Yes, I will get around to talking more about Eve Tushnet’s book. But both school and now NaNoWriMo have been eating up my time, and I need to re-read some chapters for my followup post.
About NaNo: I’ve (so far) remained on schedule, but there’s no way I’m gonna post this in the rough. Maybe some future draft of my magical girl/vampire/academic satire novel will find its way on here. Well, ok, I’ll share the opening sentence with you guys:
It is standard procedure for a preface to be written some time after the book it precedes has been completed, offering some insight into the book itself, the circumstances and purpose of its composition, etc.
In reading over an old novella I wrote about a decade ago, it occurred to me just how much self-plagarism I’ve engaged in during all my various troubled attempts at fiction. Common tropes include:
– A weird town in Ontario which is the site of supernatural/surrealistic occurences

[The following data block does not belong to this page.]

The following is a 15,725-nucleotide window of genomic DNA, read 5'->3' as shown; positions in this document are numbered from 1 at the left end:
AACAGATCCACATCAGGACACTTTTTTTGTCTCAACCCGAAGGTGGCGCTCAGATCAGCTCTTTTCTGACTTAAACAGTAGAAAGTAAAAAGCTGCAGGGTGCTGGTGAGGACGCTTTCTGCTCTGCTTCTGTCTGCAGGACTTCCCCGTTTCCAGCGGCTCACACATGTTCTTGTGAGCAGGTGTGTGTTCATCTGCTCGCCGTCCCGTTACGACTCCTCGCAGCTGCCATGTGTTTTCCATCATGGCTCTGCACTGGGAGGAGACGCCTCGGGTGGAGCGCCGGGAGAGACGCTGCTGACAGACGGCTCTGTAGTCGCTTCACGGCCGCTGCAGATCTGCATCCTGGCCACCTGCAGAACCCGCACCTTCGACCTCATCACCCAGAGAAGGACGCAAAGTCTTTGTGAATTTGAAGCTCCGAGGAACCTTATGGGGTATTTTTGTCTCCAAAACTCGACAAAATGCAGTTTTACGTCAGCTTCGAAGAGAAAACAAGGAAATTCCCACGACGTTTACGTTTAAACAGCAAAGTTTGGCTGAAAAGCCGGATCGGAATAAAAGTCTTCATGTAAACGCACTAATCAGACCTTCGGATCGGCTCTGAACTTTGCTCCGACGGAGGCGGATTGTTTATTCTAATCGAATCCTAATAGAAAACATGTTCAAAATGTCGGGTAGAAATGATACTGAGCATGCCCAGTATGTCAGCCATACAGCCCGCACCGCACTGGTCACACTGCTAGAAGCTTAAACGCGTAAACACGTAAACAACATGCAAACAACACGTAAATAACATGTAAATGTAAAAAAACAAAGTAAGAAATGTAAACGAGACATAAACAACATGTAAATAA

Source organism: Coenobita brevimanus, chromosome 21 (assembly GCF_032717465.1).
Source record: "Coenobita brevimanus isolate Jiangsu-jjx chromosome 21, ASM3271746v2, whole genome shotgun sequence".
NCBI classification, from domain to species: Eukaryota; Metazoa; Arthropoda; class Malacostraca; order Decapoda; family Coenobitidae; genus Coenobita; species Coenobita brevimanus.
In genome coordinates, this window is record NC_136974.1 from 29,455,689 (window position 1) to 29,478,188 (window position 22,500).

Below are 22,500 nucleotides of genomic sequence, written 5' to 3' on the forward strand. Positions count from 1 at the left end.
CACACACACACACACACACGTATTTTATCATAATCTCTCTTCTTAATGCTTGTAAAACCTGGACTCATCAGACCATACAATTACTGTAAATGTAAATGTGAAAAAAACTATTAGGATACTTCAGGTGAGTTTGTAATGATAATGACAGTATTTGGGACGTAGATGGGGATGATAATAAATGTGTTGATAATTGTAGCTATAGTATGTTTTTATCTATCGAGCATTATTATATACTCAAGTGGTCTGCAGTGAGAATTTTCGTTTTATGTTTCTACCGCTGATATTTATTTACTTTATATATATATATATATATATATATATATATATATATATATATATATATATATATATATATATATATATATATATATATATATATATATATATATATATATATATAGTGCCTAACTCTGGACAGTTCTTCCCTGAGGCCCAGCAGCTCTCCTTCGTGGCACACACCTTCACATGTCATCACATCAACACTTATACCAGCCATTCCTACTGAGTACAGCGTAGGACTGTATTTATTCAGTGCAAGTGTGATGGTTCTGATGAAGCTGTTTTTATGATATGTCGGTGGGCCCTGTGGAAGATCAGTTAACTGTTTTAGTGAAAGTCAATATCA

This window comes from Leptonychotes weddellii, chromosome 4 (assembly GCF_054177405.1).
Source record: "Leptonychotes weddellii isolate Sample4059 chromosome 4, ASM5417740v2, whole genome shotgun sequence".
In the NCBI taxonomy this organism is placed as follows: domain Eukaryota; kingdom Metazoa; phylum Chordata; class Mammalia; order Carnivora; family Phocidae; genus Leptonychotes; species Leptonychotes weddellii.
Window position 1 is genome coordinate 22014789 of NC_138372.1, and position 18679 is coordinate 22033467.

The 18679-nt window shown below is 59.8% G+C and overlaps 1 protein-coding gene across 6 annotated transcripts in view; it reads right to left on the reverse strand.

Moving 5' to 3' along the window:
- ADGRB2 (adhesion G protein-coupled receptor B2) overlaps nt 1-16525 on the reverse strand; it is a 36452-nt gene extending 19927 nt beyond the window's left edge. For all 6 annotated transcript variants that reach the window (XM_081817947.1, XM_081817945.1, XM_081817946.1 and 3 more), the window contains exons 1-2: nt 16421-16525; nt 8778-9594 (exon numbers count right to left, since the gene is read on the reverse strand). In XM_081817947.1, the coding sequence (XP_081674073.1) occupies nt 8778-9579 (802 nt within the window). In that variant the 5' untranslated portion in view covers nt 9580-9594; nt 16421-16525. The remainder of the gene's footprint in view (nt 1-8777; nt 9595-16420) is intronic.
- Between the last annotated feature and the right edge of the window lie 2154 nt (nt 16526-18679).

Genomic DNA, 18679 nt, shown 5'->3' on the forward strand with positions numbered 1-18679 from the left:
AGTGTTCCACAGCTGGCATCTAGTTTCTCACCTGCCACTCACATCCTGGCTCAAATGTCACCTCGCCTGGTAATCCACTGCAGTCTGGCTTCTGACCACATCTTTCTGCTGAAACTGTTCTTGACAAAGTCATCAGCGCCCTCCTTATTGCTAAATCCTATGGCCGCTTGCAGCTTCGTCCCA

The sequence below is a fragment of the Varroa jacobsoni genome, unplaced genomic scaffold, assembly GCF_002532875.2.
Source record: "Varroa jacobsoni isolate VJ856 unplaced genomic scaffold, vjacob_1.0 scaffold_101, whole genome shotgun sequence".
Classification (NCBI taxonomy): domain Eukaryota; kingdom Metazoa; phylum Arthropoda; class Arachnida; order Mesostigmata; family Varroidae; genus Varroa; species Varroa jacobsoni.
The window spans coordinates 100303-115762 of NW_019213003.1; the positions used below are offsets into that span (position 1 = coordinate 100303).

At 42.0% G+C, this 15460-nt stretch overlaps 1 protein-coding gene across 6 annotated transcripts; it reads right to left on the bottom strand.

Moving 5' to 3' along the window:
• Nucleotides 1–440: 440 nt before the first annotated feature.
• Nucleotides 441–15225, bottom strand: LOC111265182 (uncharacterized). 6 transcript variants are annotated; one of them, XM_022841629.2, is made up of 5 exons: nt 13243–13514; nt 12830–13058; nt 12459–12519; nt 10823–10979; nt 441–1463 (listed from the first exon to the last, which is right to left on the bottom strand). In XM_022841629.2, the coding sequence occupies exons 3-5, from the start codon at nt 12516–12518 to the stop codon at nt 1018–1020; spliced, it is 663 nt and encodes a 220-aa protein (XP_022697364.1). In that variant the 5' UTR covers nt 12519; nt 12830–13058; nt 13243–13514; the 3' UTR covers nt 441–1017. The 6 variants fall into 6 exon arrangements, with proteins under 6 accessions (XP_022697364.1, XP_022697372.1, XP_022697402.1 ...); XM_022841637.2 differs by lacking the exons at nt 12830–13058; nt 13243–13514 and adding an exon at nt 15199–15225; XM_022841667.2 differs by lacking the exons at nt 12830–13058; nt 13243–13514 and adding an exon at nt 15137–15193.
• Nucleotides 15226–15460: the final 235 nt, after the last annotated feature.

– The protagonist is a burnout or loser who is in a situation way over his head and often has a pathetic crush on a girl. In particular, I liked the somewhat tsundere relationship between the agnostic narrator and a radical traditionalist Catholic girl in my last NaNo novel.
– The protagonist is basically Stephen Dedalus.
– The gothic and grotesque will get cranked up high as soon as possible, with the tone vacillating between horror and black comedy (or attempts thereof).
– Shadowy organizations manipulating events. Many characters unwittingly become pawns of larger forces.
– Apocalypticism. We often seem to be hurtling towards some sort of catastrophe, even if we never actually arrive.
– A kudzu plot which often spirals out of control (one of the reasons for why I have been hitherto unsuccessful at short stories)
– Pomo tinkering with literary form and narration
I’ve yet to tame a lot of this into something coherent and worth reading. Re-reading that old novella was a bit illuminating, as it highlighted my deep tendencies to treat fiction writing as a series of lab experiments as opposed to crafting characters that who are likeable and actually develop. My previous NaNo seemed to mark an advance in that direction, but was thwarted by the plot: the central murder mystery made no sense.